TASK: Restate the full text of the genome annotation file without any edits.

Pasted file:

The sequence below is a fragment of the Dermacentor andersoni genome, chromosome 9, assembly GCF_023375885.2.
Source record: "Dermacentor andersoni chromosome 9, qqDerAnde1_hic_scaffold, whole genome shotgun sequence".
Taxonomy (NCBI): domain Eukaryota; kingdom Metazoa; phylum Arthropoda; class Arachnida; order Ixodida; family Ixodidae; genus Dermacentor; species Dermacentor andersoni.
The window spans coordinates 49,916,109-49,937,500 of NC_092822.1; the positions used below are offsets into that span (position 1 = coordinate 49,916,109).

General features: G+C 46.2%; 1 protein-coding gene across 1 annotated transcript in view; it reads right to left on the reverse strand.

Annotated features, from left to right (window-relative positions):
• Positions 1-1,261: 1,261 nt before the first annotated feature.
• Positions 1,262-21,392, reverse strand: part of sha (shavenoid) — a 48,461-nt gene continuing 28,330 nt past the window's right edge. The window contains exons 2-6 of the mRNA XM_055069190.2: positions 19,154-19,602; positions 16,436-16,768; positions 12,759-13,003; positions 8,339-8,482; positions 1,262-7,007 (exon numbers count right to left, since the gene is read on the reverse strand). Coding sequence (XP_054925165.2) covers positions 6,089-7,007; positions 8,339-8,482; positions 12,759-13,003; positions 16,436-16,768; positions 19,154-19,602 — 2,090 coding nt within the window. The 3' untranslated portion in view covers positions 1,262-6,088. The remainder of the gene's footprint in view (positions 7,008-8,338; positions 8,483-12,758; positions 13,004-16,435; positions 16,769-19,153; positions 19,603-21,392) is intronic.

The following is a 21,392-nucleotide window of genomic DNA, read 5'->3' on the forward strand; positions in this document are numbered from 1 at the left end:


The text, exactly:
The sequence below is a fragment of the Dermacentor andersoni genome, chromosome 9, assembly GCF_023375885.2.
Source record: "Dermacentor andersoni chromosome 9, qqDerAnde1_hic_scaffold, whole genome shotgun sequence".
Taxonomy (NCBI): domain Eukaryota; kingdom Metazoa; phylum Arthropoda; class Arachnida; order Ixodida; family Ixodidae; genus Dermacentor; species Dermacentor andersoni.
The window spans coordinates 49,916,109-49,937,500 of NC_092822.1; the positions used below are offsets into that span (position 1 = coordinate 49,916,109).

General features: G+C 46.2%; 1 protein-coding gene across 1 annotated transcript in view; it reads right to left on the reverse strand.

Annotated features, from left to right (window-relative positions):
• Positions 1-1,261: 1,261 nt before the first annotated feature.
• Positions 1,262-21,392, reverse strand: part of sha (shavenoid) — a 48,461-nt gene continuing 28,330 nt past the window's right edge. The window contains exons 2-6 of the mRNA XM_055069190.2: positions 19,154-19,602; positions 16,436-16,768; positions 12,759-13,003; positions 8,339-8,482; positions 1,262-7,007 (exon numbers count right to left, since the gene is read on the reverse strand). Coding sequence (XP_054925165.2) covers positions 6,089-7,007; positions 8,339-8,482; positions 12,759-13,003; positions 16,436-16,768; positions 19,154-19,602 — 2,090 coding nt within the window. The 3' untranslated portion in view covers positions 1,262-6,088. The remainder of the gene's footprint in view (positions 7,008-8,338; positions 8,483-12,758; positions 13,004-16,435; positions 16,769-19,153; positions 19,603-21,392) is intronic.

The following is a 21,392-nucleotide window of genomic DNA, read 5'->3' on the forward strand; positions in this document are numbered from 1 at the left end: